If you're involved in the digital transformation that's shaking up the business from top to bottom, you're likely also upending the neat little world your auditors have lived in. The move to digitize processes, retrain people, refocus job roles, and rely on cloud resources for vital functions means auditors are going to have to throw away their playbooks (they do have playbooks, don't they?) and figure out new ways to assess the health and wealth of their businesses. They have to become savvy IT experts in their own right, and start poking their noses much more deeply into IT processes. These days, auditing types have to look through today's IT systems to determine how well data and access is locked down, how well things are governed, the role of cloud,. That's the word from Protiviti and ISACA, which recently released a survey of 1,323 chief audit executives, internal audit professionals and IT audit vice presidents and directors worldwide.
Technology is also streamlining existing business and audit processes alike. For example, asset verification has been a critical, labor-intensive audit step. Today, Deloitte auditors are using a proprietary application called Icount on their tablets and smartphones to scan and consolidate inventory count results automatically for real-time consolidation and analysis in an online portal. While conducting the count, the auditor can use a voice-to-text capability to create documentation, take pictures of the observed inventory, and generate the audit working papers automatically. Another benefit of innovation for private companies involves performing competitor analysis and identification of leading practices.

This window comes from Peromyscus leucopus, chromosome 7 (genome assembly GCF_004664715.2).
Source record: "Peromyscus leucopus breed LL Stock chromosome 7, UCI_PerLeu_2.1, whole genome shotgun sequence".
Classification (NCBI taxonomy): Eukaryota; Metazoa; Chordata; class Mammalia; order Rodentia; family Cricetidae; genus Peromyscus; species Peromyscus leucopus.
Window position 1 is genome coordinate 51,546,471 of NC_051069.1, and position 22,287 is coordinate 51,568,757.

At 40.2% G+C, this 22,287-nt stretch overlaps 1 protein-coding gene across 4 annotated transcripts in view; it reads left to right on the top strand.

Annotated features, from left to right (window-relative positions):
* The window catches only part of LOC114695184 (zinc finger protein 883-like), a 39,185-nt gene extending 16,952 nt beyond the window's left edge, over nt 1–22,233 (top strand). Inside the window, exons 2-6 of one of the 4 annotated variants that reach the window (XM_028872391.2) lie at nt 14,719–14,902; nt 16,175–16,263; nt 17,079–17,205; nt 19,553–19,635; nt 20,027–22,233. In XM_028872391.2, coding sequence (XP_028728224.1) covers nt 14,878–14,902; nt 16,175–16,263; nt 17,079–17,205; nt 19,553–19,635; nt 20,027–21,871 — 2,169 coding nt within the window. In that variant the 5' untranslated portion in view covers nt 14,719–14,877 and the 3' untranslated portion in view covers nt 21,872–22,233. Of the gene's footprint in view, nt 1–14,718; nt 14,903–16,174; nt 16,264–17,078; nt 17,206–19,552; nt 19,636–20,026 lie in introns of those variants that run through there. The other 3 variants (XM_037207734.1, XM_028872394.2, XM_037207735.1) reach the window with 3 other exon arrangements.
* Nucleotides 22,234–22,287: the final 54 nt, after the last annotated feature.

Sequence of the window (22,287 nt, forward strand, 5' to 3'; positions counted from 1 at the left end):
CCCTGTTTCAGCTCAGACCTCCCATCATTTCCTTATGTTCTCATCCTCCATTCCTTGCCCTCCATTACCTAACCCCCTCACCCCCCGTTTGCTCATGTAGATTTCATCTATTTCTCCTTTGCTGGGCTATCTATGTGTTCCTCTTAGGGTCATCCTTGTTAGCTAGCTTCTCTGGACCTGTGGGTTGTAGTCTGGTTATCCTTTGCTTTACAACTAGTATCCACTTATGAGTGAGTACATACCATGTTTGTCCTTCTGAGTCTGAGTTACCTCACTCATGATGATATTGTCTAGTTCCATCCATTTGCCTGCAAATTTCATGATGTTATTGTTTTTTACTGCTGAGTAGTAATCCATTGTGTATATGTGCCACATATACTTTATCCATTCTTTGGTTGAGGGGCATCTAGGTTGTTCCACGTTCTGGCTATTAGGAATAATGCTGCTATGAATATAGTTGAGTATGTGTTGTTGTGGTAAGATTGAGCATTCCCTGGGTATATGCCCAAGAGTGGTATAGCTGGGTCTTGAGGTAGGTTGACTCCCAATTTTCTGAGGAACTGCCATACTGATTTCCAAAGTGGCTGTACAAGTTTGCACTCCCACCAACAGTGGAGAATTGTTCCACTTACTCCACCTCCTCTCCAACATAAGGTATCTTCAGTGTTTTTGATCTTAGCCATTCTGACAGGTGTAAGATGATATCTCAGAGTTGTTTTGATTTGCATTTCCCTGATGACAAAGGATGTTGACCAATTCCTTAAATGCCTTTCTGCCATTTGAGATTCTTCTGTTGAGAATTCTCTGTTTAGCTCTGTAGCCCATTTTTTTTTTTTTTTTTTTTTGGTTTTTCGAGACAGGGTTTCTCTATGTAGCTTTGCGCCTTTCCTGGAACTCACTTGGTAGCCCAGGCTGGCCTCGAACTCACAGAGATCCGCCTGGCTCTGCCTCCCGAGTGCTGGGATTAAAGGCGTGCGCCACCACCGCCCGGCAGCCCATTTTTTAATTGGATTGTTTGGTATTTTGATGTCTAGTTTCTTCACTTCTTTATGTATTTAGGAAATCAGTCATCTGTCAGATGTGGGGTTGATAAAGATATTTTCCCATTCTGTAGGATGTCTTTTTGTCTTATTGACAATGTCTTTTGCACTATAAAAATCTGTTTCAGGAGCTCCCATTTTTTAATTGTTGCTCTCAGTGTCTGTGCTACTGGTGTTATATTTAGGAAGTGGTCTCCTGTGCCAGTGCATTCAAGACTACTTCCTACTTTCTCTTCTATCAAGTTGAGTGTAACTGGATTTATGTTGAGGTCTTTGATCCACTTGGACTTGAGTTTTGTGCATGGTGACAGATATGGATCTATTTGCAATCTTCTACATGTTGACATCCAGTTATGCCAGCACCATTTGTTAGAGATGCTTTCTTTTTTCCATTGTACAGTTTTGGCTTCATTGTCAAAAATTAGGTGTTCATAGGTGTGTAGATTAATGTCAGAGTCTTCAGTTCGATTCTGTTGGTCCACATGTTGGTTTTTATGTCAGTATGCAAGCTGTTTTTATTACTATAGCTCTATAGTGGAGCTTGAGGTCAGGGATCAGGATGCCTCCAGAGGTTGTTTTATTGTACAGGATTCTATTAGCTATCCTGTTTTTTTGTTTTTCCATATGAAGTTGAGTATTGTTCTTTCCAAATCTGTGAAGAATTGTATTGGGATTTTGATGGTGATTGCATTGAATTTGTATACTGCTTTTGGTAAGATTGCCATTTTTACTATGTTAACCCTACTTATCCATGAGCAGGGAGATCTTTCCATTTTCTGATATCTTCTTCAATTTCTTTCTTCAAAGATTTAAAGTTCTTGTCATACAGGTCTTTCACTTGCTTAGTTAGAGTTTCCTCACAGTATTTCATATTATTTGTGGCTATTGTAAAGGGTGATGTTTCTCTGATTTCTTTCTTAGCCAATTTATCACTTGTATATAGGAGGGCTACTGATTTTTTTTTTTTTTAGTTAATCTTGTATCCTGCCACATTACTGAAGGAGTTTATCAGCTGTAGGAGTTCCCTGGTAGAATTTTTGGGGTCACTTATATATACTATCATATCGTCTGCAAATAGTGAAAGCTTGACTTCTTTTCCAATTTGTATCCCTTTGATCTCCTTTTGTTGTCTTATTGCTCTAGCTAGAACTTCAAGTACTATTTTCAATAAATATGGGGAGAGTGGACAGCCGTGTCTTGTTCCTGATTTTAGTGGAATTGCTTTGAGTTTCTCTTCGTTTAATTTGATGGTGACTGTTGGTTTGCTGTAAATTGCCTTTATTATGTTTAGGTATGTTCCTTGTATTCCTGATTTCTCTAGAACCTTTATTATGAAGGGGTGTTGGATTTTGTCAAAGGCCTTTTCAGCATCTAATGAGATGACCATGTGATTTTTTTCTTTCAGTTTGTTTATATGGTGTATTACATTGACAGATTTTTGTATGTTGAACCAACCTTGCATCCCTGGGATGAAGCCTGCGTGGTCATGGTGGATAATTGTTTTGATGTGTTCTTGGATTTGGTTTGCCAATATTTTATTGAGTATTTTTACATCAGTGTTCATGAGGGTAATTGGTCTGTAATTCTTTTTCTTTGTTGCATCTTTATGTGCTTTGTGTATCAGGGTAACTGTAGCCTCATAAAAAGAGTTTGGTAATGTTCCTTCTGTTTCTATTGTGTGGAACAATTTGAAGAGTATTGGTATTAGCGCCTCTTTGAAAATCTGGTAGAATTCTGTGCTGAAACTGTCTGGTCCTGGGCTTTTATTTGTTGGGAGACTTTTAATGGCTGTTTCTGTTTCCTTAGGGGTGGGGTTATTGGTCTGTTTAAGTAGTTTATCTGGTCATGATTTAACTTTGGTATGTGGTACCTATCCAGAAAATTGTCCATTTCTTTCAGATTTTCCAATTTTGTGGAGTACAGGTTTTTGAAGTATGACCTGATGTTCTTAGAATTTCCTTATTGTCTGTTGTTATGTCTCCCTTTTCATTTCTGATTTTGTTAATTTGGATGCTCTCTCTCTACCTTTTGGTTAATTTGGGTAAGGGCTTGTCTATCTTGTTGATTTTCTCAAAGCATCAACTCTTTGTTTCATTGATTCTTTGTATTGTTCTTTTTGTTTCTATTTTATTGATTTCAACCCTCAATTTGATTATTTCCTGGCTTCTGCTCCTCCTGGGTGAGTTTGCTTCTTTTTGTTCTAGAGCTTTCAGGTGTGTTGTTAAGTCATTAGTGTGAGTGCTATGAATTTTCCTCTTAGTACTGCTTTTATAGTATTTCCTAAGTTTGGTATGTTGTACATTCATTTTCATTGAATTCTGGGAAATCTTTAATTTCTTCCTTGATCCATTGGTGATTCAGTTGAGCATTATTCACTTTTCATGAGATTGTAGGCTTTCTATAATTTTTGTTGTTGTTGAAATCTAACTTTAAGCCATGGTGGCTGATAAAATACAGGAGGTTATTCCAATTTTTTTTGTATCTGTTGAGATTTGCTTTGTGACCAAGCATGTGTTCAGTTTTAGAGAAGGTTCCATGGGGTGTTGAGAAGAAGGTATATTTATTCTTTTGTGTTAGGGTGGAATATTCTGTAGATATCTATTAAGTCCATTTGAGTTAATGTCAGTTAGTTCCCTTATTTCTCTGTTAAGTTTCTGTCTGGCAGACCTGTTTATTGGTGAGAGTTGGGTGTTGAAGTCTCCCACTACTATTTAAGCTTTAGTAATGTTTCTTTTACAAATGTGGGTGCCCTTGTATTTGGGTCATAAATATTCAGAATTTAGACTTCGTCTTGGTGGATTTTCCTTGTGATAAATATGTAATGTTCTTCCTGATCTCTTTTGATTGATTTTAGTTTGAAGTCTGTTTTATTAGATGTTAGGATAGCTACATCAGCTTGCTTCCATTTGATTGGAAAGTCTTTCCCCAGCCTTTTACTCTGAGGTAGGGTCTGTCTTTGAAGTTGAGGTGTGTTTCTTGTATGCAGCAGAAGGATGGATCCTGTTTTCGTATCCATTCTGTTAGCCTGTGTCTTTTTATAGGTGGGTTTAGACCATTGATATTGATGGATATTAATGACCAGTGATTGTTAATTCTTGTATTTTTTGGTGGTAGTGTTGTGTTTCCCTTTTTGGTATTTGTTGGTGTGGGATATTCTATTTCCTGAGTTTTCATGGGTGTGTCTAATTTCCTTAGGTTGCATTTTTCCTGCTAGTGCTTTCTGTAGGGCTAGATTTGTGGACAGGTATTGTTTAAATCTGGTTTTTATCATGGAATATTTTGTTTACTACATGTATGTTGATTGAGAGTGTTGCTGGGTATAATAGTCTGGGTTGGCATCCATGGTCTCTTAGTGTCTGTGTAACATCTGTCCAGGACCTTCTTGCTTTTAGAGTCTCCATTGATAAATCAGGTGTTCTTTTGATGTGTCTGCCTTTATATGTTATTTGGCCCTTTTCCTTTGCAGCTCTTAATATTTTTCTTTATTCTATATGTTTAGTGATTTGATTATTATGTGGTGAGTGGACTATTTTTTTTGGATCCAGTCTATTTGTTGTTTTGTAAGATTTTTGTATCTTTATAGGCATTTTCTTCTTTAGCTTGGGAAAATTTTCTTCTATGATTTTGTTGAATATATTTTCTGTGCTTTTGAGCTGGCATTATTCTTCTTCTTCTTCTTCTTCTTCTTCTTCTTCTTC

When state Auditor Elaine Howle told a joint legislative committee this month that University of California central administrators had amassed a $175-million undisclosed surplus, paid fat salaries and interfered in her audit, lawmakers cried foul. One compared UC administrators to corrupt officials in Bell. Another called for UC President Janet Napolitano to resign. Some wanted to know whether UC officials had committed any crimes and should be subpoenaed. But UC regents struck a markedly different tone when Howle came to talk to them about the audit Thursday.
The advent of audit analytics and cognitive technology does not mean the end of human auditors. It means an end to painstaking checking and crossfooting of debit and credit entries and the beginning of auditing careers that thrive on understanding, monitoring, and improving analytical and cognitive systems. I have worked for a couple decades with professional services firms that perform financial audits, but I have never done one--nor have I ever wanted to do one, to be honest. I'm not good with work that involves structured processes, details, and rigorous checking, and audits always seemed heavily infused with those kinds of tasks. Now, however, I am becoming quite interested in audits for two reasons.